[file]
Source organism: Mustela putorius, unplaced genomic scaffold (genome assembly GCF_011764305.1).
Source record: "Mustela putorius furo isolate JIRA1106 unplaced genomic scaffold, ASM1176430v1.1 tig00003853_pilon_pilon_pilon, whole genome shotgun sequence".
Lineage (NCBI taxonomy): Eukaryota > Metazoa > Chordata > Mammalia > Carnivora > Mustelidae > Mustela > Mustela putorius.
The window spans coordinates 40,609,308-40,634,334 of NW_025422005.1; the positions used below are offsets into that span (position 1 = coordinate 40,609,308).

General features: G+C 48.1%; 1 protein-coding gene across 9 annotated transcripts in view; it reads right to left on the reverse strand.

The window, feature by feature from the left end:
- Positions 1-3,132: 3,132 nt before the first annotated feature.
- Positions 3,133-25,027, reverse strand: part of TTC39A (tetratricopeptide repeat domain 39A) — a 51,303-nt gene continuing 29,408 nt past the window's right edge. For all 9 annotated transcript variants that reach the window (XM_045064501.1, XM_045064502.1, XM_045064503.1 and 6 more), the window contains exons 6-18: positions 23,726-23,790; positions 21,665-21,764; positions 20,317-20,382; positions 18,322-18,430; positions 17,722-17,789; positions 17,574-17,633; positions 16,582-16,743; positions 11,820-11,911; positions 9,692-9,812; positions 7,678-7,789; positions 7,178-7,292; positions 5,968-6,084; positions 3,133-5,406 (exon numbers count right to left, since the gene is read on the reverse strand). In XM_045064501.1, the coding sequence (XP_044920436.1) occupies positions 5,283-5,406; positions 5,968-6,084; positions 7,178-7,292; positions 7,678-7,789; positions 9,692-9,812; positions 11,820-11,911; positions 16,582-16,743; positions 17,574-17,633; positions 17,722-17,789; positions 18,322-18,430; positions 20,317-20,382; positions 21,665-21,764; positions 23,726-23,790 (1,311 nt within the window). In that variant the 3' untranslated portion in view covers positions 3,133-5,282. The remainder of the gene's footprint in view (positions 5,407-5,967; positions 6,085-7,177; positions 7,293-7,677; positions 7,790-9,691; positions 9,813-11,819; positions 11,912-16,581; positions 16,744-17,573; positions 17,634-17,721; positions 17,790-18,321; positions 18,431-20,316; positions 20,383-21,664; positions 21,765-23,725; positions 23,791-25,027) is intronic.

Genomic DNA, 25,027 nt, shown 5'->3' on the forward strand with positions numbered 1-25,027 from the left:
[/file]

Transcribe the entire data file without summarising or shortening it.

Source organism: Mustela putorius, unplaced genomic scaffold (genome assembly GCF_011764305.1).
Source record: "Mustela putorius furo isolate JIRA1106 unplaced genomic scaffold, ASM1176430v1.1 tig00003853_pilon_pilon_pilon, whole genome shotgun sequence".
Lineage (NCBI taxonomy): Eukaryota > Metazoa > Chordata > Mammalia > Carnivora > Mustelidae > Mustela > Mustela putorius.
The window spans coordinates 40,609,308-40,634,334 of NW_025422005.1; the positions used below are offsets into that span (position 1 = coordinate 40,609,308).

General features: G+C 48.1%; 1 protein-coding gene across 9 annotated transcripts in view; it reads right to left on the reverse strand.

The window, feature by feature from the left end:
- Positions 1-3,132: 3,132 nt before the first annotated feature.
- Positions 3,133-25,027, reverse strand: part of TTC39A (tetratricopeptide repeat domain 39A) — a 51,303-nt gene continuing 29,408 nt past the window's right edge. For all 9 annotated transcript variants that reach the window (XM_045064501.1, XM_045064502.1, XM_045064503.1 and 6 more), the window contains exons 6-18: positions 23,726-23,790; positions 21,665-21,764; positions 20,317-20,382; positions 18,322-18,430; positions 17,722-17,789; positions 17,574-17,633; positions 16,582-16,743; positions 11,820-11,911; positions 9,692-9,812; positions 7,678-7,789; positions 7,178-7,292; positions 5,968-6,084; positions 3,133-5,406 (exon numbers count right to left, since the gene is read on the reverse strand). In XM_045064501.1, the coding sequence (XP_044920436.1) occupies positions 5,283-5,406; positions 5,968-6,084; positions 7,178-7,292; positions 7,678-7,789; positions 9,692-9,812; positions 11,820-11,911; positions 16,582-16,743; positions 17,574-17,633; positions 17,722-17,789; positions 18,322-18,430; positions 20,317-20,382; positions 21,665-21,764; positions 23,726-23,790 (1,311 nt within the window). In that variant the 3' untranslated portion in view covers positions 3,133-5,282. The remainder of the gene's footprint in view (positions 5,407-5,967; positions 6,085-7,177; positions 7,293-7,677; positions 7,790-9,691; positions 9,813-11,819; positions 11,912-16,581; positions 16,744-17,573; positions 17,634-17,721; positions 17,790-18,321; positions 18,431-20,316; positions 20,383-21,664; positions 21,765-23,725; positions 23,791-25,027) is intronic.

Genomic DNA, 25,027 nt, shown 5'->3' on the forward strand with positions numbered 1-25,027 from the left: